BANGKOK – A U.S.-based private cybersecurity company said Wednesday it has uncovered evidence that an Indian media conglomerate, a police department and the agency responsible for the country’s national identification database have been hacked, likely by a state-sponsored Chinese group.
The Insikt Group, the threat research division of Massachusetts-based Recorded Future, said the hacking group, given the temporary name TAG-28, made use of Winnti malware, which it said is exclusively shared among several Chinese state-sponsored activity groups.
Chinese authorities have consistently denied any form of state-sponsored hacking and said China itself is a major target of cyberattacks.
The allegation has the possibility of increasing friction between the two regional giants, whose relations have already been seriously strained by a border dispute that has led to clashes this year and last year.
In its report, the Insikt Group suggested the cyberattack could be related to those border tensions.
“As of early August 2021, Recorded Future data shows a 261% increase in the number of suspected state-sponsored Chinese cyber operations targeting Indian organizations and companies already in 2021 compared to 2020,” the organization said in a report.
The Insikt Group said it detected four IP addresses assigned to the Bennett Coleman And Co. Ltd. media company in “sustained and substantial network communications” with two Winnti servers between February and August.
It said is observed approximately 500 megabytes of data being extracted from the network of the privately owned Mumbai company, whose publications include The Times of India.
Insikt said it could not identify the content of that data, but noted that the company frequently publishes reports on China-India tensions, and that the hack was likely motivated by “wanting access to journalists and their sources as well as pre-publication content of potentially damaging articles.”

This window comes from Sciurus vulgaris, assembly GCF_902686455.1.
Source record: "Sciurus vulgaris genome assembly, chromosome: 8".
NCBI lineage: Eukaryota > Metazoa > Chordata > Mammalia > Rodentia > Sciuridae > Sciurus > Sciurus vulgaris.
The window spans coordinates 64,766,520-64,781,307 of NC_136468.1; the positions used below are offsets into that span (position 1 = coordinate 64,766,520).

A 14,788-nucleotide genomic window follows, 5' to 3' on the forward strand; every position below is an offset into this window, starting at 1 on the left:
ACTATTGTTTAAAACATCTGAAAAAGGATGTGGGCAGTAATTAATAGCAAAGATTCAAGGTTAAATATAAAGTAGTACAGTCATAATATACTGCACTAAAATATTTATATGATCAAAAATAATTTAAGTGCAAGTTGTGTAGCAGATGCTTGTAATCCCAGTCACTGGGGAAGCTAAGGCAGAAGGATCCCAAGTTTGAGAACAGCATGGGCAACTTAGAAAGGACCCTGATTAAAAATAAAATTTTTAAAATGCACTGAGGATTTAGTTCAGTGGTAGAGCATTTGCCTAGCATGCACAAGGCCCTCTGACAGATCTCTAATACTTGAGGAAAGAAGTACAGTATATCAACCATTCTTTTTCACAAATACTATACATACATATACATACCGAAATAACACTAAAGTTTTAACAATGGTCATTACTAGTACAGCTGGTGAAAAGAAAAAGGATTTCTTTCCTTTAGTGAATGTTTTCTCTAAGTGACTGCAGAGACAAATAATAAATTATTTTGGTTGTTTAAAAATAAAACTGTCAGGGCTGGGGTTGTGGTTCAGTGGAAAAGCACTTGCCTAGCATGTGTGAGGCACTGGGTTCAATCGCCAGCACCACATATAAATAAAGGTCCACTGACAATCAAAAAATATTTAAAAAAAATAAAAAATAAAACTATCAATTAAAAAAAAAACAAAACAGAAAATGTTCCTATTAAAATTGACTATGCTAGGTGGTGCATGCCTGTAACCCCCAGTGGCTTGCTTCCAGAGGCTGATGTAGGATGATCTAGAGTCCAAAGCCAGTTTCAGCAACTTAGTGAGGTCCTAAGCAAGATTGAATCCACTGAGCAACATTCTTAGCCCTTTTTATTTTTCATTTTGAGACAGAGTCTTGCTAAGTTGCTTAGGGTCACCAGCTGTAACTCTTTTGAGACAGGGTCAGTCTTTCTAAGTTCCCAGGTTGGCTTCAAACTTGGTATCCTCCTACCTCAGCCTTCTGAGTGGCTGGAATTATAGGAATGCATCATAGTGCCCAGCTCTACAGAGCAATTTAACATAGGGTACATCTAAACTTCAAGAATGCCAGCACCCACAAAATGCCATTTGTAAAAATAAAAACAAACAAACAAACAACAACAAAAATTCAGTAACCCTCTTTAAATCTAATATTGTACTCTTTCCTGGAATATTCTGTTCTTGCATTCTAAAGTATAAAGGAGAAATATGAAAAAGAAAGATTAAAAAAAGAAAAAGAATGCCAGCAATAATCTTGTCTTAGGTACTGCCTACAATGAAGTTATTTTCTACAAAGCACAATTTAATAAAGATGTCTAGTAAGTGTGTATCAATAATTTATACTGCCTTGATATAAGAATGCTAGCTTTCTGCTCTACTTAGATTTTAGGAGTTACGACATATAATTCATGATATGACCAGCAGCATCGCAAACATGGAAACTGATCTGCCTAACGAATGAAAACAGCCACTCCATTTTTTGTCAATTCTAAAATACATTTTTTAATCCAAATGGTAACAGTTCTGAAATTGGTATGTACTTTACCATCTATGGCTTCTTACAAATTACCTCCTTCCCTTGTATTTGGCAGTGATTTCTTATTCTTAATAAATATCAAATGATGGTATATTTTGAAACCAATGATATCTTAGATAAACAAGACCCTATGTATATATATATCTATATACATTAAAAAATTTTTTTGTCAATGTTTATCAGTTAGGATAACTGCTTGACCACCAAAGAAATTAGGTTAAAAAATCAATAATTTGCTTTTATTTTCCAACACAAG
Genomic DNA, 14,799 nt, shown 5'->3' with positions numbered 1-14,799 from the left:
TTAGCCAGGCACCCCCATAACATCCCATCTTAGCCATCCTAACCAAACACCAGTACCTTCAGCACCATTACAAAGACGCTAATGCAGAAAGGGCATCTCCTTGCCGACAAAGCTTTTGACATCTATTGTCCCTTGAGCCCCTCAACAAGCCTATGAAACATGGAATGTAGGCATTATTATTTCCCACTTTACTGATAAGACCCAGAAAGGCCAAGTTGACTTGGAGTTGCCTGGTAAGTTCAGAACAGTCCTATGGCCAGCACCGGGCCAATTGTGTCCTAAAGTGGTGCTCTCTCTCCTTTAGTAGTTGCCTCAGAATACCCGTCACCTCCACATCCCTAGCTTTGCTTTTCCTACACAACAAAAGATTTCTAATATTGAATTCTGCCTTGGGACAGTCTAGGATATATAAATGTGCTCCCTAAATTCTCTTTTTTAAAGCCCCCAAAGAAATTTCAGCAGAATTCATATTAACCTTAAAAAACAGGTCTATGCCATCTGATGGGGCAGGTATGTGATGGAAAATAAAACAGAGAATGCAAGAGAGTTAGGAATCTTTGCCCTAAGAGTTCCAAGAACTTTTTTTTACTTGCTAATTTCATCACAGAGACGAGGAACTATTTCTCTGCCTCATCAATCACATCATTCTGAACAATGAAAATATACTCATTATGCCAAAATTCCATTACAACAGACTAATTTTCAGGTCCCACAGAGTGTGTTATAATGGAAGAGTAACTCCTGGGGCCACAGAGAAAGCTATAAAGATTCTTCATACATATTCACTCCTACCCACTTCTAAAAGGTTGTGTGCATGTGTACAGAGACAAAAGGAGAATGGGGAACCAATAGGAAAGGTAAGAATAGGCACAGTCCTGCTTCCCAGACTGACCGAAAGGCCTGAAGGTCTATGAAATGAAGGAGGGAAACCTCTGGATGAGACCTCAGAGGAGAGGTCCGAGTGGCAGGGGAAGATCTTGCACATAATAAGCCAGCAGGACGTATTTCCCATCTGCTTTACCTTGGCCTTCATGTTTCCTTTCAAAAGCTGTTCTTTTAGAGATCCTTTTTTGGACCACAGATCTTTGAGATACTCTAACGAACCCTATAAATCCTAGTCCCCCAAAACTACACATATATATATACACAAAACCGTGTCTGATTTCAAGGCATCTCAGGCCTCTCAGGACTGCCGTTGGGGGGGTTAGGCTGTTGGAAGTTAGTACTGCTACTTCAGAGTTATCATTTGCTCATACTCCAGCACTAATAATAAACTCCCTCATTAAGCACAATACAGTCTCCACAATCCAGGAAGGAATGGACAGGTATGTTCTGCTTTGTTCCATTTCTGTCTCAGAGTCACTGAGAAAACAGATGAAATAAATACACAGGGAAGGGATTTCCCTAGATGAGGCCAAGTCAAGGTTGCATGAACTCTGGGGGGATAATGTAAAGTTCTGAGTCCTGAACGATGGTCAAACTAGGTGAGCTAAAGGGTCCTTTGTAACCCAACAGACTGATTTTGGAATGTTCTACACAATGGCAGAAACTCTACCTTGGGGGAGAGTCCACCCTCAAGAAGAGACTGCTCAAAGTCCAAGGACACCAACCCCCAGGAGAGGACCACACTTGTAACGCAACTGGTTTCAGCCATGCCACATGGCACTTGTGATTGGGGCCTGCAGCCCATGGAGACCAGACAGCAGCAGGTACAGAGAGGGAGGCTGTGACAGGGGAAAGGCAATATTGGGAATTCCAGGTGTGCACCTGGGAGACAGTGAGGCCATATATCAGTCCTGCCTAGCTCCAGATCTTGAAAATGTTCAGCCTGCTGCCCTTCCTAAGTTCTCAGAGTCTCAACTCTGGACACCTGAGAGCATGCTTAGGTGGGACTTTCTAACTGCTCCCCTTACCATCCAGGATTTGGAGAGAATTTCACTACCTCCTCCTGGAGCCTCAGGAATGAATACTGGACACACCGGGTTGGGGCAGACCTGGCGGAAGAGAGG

Rajeev Batra, chief information officer for Bennett Coleman, said the company also received information on the suspected hack from CERT-In, the government agency that deals with cybersecurity threats, and responded to it several weeks ago.
Most of the data was in the “DNS queries category, which got blocked/dropped at our defense infrastructure,” he said in an emailed comment. The company’s own investigation of the hack classified the incident as “non-serious alerts and false alarms,” he said.
The Insikt Group said it also observed about 5 megabytes of data transferred in a similar fashion from the police department of Madhya Pradesh state, whose chief minister, Shivraj Singh Chouhan, called for a boycott of Chinese products after June 2020 border clashes with India.
The police department did not immediately respond to an email seeking comment.
As the group was investigating the Bennett Coleman hack, it said it also identified a compromise in June and July of the Unique Identification Authority of India, or UIDAI, the government agency that oversees the national identification database.
In that case, it detected about 10 megabytes of data downloaded from the network and almost 30 megabytes uploaded, “possibly indicating the deployment of additional malicious tooling from the attacker infrastructure.”
It suggested such a database could be used by hackers to identify “high-value targets, such as government officials, enabling social engineering attacks or enriching other data sources.”
UIDAI told The Associated Press that it had no knowledge of a “breach of the nature described.”
“UIDAI has a well-designed, multi-layered robust security system in place and the same is being constantly upgraded to maintain the highest level of data security and integrity,” the agency said.
Recorded Future said all victims of the hacks were notified ahead of the publication of the report and provided with its full findings.
Associated Press writers Krutika Pathi and Chonchui Ngashangva in New Delhi contributed to this report.
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